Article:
Nebraska gubernatorial candidate Charles Herbster greets people who were leaving after his cancelled rally with former President Donald Trump in Greenwood, Nebraska. The rally was delayed until Sunday by storms. (Aaron Sanderford/Nebraska Examiner)
OMAHA — A second woman who alleged in a Nebraska Examiner article earlier this month that Nebraska gubernatorial candidate Charles Herbster had groped her came forward Friday and allowed her name to be used.
Elizabeth Todsen was a 23-year-old employee of State Sen. Dave Murman when she attended the 2019 Elephant Remembers fundraiser for the Douglas County Republican Party. A former state chair of the College Republicans, she was excited to be starting her career. One minute, she said, she was enjoying chatting with friends at the Omaha dinner.
Then moments later, Todsen said, she was staring into space, struggling to process having just been groped in public by Herbster, who was then a major GOP donor. A friend said he had seen what happened and asked if she wanted him to confront Herbster. She said no because she didn’t want to make a scene.
“It was just all a blur after that happened, because it was all I could think about,” Todsen said. “I just remember sitting there, and we were listening to the speakers … thinking, ‘How do you support this man?’”
Todsen and State Sen. Julie Slama were two of eight women alleging in an April 14 Examiner article that Herbster had groped them. All eight accounts were corroborated either by witnesses or people the women told what happened immediately afterward.
Herbster continues to deny doing anything wrong.
“We are going to stick by our statement that Charles 100 percent denies these allegations,” Emily Novotny, Herbster’s campaign spokeswoman, said Friday.
Herbster has spent days trying to discredit Slama in media interviews and in a campaign television ad. He has said, without offering evidence, that Slama is somehow part of a conspiracy crafted by Gov. Pete Ricketts and his favored candidate in the governor’s race, University of Nebraska Regent Jim Pillen.
Todsen said that she had been reluctant to come forward but that she could no longer watch Herbster and his campaign team attack Slama’s credibility.
“It just made me so mad,” Todsen said. “Seeing her be out there by herself, and ultimately just being bullied and discounted, I said, ‘It’s time to do what’s right.’”
Part of what made her decision easier, she said, was when four Republican state senators announced Tuesday they were creating a new legal defense fund for anyone with a credible allegation against Herbster. The group is funding her legal bills.
Todsen said reading the Examiner’s reporting also changed her perspective. She said she believed the other women “100 percent.” She said she no longer felt alone.
“I wasn’t the only one who was going through this,” Todsen said. “I wasn’t the only one that was having to deal with it. Maybe they were going through the same thing, hearing that he was running for governor.
“I just wanted to give them all hugs, even though I don’t know them.”
Slama expressed relief when informed of Todsen’s decision.
“I am so grateful for Elizabeth’s bravery in coming forward, even in the face of unimaginable threats and pressure from Charles Herbster and his supporters to remain silent,” Slama said. “Charles Herbster is a predator, and I stand with all of his victims, known and unknown.”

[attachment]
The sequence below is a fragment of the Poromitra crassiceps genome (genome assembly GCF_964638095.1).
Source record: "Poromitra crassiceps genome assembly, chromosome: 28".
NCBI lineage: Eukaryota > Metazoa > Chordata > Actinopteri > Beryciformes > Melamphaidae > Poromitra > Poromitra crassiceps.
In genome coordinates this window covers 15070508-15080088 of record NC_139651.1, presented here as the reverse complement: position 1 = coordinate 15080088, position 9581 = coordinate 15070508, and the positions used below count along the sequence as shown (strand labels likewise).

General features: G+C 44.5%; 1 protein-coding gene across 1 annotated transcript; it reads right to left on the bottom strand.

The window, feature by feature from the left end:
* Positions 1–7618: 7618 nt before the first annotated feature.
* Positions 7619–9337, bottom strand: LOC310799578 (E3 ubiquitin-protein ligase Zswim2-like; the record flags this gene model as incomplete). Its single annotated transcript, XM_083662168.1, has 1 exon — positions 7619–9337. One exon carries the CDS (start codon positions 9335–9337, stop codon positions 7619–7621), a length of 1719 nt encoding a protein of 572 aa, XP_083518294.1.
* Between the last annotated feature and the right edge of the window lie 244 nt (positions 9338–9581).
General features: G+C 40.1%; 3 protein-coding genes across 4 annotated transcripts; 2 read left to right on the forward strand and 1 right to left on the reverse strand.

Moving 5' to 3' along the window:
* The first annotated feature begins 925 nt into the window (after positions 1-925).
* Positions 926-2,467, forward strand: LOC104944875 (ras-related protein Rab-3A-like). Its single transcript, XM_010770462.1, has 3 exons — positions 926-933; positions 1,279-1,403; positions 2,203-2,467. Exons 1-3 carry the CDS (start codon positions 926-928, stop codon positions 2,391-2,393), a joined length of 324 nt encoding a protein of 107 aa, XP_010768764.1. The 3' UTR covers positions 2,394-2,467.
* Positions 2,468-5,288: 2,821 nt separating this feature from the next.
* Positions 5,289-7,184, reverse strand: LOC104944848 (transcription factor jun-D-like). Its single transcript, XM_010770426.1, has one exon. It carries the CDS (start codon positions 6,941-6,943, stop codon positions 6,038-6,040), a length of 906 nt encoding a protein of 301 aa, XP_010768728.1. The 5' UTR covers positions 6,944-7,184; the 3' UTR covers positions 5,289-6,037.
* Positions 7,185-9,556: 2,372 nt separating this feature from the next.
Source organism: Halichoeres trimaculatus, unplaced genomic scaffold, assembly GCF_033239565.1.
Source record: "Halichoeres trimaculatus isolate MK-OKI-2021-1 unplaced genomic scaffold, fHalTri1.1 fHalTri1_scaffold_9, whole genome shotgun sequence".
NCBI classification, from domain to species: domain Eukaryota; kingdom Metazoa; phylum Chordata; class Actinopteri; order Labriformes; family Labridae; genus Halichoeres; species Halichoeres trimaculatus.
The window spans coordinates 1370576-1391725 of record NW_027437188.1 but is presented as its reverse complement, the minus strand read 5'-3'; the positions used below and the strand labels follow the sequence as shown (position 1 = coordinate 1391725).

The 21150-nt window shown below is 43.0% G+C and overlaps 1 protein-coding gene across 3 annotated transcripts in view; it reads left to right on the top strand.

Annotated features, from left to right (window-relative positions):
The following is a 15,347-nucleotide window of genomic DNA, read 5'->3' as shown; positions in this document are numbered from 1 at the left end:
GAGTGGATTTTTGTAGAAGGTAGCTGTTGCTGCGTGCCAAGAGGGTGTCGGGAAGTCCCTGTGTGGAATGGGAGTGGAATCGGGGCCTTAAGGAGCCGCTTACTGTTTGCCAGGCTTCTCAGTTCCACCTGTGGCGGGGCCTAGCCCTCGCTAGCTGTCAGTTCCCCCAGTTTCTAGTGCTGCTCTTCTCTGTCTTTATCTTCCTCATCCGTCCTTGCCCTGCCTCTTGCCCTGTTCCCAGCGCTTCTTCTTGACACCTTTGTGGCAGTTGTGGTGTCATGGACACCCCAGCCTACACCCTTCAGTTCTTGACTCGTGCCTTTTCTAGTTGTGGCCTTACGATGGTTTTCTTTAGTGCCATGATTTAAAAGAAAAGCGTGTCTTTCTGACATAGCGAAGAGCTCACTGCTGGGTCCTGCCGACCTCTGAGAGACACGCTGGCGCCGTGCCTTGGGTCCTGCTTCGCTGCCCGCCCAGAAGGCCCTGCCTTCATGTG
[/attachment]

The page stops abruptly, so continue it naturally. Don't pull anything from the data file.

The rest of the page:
Herbster has denied Slama’s allegation that he reached up the skirt of her dress and touched her inappropriately at the same dinner.
Slama had previously told the Examiner that she saw Herbster grope a woman at the dinner. That woman was Todsen. After the Examiner’s initial article was published, combat veteran Edward Boone spoke out on the record to say he had seen what happened to Todsen. He had previously confirmed Todsen’s account, on condition that his name be withheld, saying he feared retaliation, too.
That night in 2019, Todsen was one of several young Republicans from Lincoln who attended the dinner. They were sitting with friends from Omaha. They all knew that Herbster had paid for their table.
Todsen’s description of what happened next meshed with what others have described. Herbster stopped by to greet the group at the table. He shook hands with the men. Todsen said she then extended her hand. She said Herbster shook hands with her and then “pulled me into an aggressive” embrace.
“It was more than a hug,” Todsen said. “His hand went to my butt. It was a grab. At that point, I tried to push away, but I couldn’t. It was like he knew that I couldn’t say anything,” she said, as if he thought “he had sponsored this table, so why would I say anything?”
She says she has dealt with anxiety, fear and continual reminders since then. Todsen, a political fundraiser, is more wary now when dealing with men in the workplace. She said she keeps her guard up.
She finally told her parents this week about what happened, which was a relief, she said. She had a message for any other woman considering speaking out publicly.
“It’s going to be really, really hard to come out and share your story,” Todsen said. “But there will be people who believe you, support you and will help you heal.
“It’s not just going to be the bad people who discount you, and it’s going to be OK.”
Victims of sexual violence can contact the Nebraska Coalition to End Sexual and Domestic Violence to access a statewide network of service providers online, or by calling the Rape Abuse and Incest National Network’s survivor hotline toll-free at (800) 656-4673.
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